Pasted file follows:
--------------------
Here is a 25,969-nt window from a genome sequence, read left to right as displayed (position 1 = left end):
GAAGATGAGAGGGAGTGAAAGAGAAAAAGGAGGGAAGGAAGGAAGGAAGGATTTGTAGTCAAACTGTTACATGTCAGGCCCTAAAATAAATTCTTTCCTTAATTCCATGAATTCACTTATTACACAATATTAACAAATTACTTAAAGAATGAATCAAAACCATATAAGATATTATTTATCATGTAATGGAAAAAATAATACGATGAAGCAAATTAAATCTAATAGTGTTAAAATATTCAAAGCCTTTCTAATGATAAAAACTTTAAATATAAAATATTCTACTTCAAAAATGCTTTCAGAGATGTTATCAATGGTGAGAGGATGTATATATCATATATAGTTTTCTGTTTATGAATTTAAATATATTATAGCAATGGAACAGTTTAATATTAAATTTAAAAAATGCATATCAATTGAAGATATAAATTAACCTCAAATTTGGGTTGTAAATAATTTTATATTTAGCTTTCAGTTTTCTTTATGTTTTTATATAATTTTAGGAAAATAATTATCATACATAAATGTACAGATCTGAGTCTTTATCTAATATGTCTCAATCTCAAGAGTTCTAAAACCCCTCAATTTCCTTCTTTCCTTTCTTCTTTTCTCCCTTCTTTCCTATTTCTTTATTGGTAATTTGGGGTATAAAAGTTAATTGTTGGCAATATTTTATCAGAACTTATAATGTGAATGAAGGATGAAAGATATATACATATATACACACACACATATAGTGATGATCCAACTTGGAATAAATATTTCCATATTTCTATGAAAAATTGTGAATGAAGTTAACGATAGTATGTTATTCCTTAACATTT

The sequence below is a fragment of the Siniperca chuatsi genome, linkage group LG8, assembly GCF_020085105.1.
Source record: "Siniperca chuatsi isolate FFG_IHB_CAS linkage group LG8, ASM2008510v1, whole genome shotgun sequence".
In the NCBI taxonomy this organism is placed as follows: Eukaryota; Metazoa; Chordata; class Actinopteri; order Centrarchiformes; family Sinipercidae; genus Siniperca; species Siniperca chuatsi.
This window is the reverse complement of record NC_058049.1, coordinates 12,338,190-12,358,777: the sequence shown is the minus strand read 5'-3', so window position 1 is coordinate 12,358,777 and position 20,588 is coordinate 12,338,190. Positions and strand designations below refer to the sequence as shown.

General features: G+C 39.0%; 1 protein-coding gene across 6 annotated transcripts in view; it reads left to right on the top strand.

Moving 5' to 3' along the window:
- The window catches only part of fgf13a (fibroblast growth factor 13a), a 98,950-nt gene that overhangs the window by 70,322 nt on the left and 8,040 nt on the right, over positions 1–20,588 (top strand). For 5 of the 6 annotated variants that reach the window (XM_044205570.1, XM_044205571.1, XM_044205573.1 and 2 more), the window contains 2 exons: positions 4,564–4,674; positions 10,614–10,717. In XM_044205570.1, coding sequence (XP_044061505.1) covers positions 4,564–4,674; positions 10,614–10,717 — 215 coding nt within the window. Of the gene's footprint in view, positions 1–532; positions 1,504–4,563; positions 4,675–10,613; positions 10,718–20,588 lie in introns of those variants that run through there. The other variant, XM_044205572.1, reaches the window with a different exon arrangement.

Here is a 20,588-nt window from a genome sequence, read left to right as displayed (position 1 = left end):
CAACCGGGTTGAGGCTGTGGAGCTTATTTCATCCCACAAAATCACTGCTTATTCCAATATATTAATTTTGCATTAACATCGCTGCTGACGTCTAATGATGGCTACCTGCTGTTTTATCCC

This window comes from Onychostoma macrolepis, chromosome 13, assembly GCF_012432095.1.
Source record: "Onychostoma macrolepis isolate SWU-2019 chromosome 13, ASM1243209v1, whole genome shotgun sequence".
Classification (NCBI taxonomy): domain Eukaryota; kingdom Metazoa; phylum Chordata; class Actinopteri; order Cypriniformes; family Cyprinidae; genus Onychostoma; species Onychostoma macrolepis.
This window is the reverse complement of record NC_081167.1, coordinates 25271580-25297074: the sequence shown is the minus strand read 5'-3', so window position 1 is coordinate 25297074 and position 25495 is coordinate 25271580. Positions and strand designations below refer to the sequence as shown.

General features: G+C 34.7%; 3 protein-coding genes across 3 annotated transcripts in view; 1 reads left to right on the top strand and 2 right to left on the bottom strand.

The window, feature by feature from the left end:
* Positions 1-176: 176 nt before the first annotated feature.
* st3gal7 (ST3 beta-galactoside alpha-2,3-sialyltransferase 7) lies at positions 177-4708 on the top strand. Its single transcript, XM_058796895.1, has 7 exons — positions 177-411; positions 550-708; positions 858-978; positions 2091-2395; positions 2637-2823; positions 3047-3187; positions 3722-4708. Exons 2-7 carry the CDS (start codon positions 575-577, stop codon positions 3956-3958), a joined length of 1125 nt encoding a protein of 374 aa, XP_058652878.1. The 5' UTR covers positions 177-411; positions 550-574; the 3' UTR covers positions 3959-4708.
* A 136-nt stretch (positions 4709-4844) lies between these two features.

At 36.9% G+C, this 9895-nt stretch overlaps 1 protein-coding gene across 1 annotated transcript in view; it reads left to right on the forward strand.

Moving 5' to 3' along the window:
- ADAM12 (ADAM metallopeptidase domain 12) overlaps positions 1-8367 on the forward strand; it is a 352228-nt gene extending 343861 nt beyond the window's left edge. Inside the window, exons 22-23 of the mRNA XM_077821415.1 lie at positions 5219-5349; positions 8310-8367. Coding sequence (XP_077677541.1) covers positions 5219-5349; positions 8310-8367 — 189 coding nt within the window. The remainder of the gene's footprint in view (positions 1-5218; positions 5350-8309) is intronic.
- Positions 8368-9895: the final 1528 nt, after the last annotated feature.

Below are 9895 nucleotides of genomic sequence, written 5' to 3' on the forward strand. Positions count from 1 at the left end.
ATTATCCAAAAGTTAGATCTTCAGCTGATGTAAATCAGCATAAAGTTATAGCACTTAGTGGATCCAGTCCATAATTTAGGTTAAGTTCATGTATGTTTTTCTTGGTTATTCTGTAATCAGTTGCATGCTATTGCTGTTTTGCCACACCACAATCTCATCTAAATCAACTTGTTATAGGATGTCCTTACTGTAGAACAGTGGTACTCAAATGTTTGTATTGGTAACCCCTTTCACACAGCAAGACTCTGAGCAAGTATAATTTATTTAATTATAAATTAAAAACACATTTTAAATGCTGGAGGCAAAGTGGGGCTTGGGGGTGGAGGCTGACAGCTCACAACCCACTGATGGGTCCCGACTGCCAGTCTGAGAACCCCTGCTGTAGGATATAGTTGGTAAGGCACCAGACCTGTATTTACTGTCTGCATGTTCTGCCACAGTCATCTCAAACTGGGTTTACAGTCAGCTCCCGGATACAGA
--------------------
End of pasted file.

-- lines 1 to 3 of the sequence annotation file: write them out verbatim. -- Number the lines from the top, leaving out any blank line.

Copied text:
Here is a 25,969-nt window from a genome sequence, read left to right as displayed (position 1 = left end):
GAAGATGAGAGGGAGTGAAAGAGAAAAAGGAGGGAAGGAAGGAAGGAAGGATTTGTAGTCAAACTGTTACATGTCAGGCCCTAAAATAAATTCTTTCCTTAATTCCATGAATTCACTTATTACACAATATTAACAAATTACTTAAAGAATGAATCAAAACCATATAAGATATTATTTATCATGTAATGGAAAAAATAATACGATGAAGCAAATTAAATCTAATAGTGTTAAAATATTCAAAGCCTTTCTAATGATAAAAACTTTAAATATAAAATATTCTACTTCAAAAATGCTTTCAGAGATGTTATCAATGGTGAGAGGATGTATATATCATATATAGTTTTCTGTTTATGAATTTAAATATATTATAGCAATGGAACAGTTTAATATTAAATTTAAAAAATGCATATCAATTGAAGATATAAATTAACCTCAAATTTGGGTTGTAAATAATTTTATATTTAGCTTTCAGTTTTCTTTATGTTTTTATATAATTTTAGGAAAATAATTATCATACATAAATGTACAGATCTGAGTCTTTATCTAATATGTCTCAATCTCAAGAGTTCTAAAACCCCTCAATTTCCTTCTTTCCTTTCTTCTTTTCTCCCTTCTTTCCTATTTCTTTATTGGTAATTTGGGGTATAAAAGTTAATTGTTGGCAATATTTTATCAGAACTTATAATGTGAATGAAGGATGAAAGATATATACATATATACACACACACATATAGTGATGATCCAACTTGGAATAAATATTTCCATATTTCTATGAAAAATTGTGAATGAAGTTAACGATAGTATGTTATTCCTTAACATTT

The sequence below is a fragment of the Siniperca chuatsi genome, linkage group LG8, assembly GCF_020085105.1.